When 3 Filipina Americans were murdered inside the King County Courthouse, Veloria worked with Emma Catague, Norma Timbang and Dr. Sutapa Basu of the UW Women’s Center to gain passage HB 1175, making the State of Washington the first state in the nation to criminalize human trafficking on a state level. Since the enactment of HB1175, 48 states in the nation have passed similar legislation. Additionally, concerned that Washington State was silent on international trade policies that impacted Washingtonians and the Philippines, she authored legislation that created a Joint Legislative Oversight Committee on Trade Policy.
As a former labor organizer, Veloria has a demonstrated track record of successfully lobbying for and educating the broader community on important working family issues. Veloria is passionate about sharing knowledge and working directly with people to empower themselves and has proved to be skilled as a leader in motivating and mentoring a multicultural workforce to realize their potentials.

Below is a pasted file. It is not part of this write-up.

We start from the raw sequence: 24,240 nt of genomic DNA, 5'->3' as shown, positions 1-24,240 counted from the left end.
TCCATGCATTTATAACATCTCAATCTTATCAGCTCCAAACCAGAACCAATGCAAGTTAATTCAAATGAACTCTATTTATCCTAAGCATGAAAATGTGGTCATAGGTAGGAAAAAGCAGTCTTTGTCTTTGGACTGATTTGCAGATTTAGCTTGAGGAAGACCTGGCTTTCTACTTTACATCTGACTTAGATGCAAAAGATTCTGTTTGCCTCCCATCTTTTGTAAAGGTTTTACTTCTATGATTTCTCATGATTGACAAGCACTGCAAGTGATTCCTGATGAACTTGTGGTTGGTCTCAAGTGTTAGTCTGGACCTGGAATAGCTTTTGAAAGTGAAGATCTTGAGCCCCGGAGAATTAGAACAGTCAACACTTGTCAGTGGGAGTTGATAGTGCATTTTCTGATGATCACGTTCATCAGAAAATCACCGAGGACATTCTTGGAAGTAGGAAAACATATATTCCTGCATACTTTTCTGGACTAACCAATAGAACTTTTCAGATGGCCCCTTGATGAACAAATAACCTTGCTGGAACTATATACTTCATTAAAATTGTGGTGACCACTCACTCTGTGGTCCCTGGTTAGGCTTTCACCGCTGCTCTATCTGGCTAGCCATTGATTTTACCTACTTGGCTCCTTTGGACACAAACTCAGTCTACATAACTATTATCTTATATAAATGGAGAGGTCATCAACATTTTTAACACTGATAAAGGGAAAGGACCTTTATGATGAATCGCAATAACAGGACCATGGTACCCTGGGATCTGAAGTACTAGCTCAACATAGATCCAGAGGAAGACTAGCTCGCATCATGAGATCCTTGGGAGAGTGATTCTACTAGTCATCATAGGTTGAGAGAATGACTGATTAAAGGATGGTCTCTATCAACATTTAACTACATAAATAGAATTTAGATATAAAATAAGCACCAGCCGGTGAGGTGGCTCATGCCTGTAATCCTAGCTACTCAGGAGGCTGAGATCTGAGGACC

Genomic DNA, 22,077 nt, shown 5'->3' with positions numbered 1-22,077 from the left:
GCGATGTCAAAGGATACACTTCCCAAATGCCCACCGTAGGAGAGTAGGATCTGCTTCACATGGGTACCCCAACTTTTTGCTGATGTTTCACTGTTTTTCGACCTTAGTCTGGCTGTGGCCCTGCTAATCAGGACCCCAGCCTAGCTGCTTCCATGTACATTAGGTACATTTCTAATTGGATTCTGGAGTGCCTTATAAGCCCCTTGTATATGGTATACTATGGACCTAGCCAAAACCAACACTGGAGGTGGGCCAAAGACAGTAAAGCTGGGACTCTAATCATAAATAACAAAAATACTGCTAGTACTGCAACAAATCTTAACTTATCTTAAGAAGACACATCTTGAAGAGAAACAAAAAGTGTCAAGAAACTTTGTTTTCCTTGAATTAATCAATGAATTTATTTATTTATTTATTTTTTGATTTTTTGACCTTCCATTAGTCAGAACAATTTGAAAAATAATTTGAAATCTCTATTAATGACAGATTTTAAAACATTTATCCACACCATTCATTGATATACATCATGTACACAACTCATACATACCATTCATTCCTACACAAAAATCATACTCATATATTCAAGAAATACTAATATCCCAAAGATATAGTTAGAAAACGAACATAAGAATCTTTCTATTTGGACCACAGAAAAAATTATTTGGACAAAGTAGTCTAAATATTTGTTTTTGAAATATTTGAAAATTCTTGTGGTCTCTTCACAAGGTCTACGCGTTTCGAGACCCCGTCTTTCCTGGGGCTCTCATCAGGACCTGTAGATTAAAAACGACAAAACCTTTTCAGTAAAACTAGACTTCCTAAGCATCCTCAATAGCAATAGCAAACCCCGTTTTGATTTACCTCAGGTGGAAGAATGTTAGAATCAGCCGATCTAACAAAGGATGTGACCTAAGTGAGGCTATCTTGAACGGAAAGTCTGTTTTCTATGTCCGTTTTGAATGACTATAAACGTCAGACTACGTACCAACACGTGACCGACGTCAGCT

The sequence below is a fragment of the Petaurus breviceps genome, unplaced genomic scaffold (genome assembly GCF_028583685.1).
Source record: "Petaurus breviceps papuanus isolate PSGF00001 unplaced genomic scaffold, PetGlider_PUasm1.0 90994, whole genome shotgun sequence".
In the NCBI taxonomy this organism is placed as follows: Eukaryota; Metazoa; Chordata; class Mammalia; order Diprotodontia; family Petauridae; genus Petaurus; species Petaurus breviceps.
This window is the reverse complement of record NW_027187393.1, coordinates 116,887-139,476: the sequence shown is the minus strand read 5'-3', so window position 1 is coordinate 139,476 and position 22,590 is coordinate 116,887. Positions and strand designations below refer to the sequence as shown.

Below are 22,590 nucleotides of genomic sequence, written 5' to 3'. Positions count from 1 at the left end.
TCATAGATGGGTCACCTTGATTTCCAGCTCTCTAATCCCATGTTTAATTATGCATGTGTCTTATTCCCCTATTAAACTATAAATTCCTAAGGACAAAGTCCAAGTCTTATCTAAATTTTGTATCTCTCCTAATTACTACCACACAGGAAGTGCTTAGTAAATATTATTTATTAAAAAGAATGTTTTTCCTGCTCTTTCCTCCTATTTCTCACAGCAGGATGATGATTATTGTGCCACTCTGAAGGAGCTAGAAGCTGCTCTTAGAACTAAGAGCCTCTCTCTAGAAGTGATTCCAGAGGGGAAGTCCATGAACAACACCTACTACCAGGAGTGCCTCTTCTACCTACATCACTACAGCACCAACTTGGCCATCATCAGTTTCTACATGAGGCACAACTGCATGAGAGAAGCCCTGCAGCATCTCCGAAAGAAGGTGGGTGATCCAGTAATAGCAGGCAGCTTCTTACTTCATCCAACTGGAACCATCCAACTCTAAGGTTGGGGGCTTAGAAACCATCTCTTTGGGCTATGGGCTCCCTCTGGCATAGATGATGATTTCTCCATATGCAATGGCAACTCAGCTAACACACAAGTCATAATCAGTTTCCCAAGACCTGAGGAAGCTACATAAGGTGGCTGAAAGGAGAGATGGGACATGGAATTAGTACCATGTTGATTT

Sameth Mell identifies as a 1.5 generation Khmer American who was born in the Kao I Dang refugee camp in Thailand a few years after the genocide ended in Cambodia. He is currently involved in a few grassroots organizations working towards social and economic justice. Sameth, is the Project Director for Partners in Change, a program of the EEC. Sameth has worked with youth, seniors, housing, and advocacy for policy changes. He enjoys leading team trips to Southeast Asia to bridge the diaspora to the rich cultural heritage of Cambodia.
Risa Nagel is the Development Associate of the Equity in Education Coalition. As a fairly recent pupil of an underfunded public high school and over-resourced private university, Risa has first-hand experience of the gross inequalities eroding our education system.
Risa previously worked as an organizer for a variety of campaigns including increasing accessibility and understanding of Seattle’s new Democracy Voucher program; calling on major food companies to stop overusing medically important antibiotics in their factory farms, and preventing the opening of public lands to uranium mining. Last year Risa started with EEC under the Communications Fellowship, and now will be part of EEC’s development team.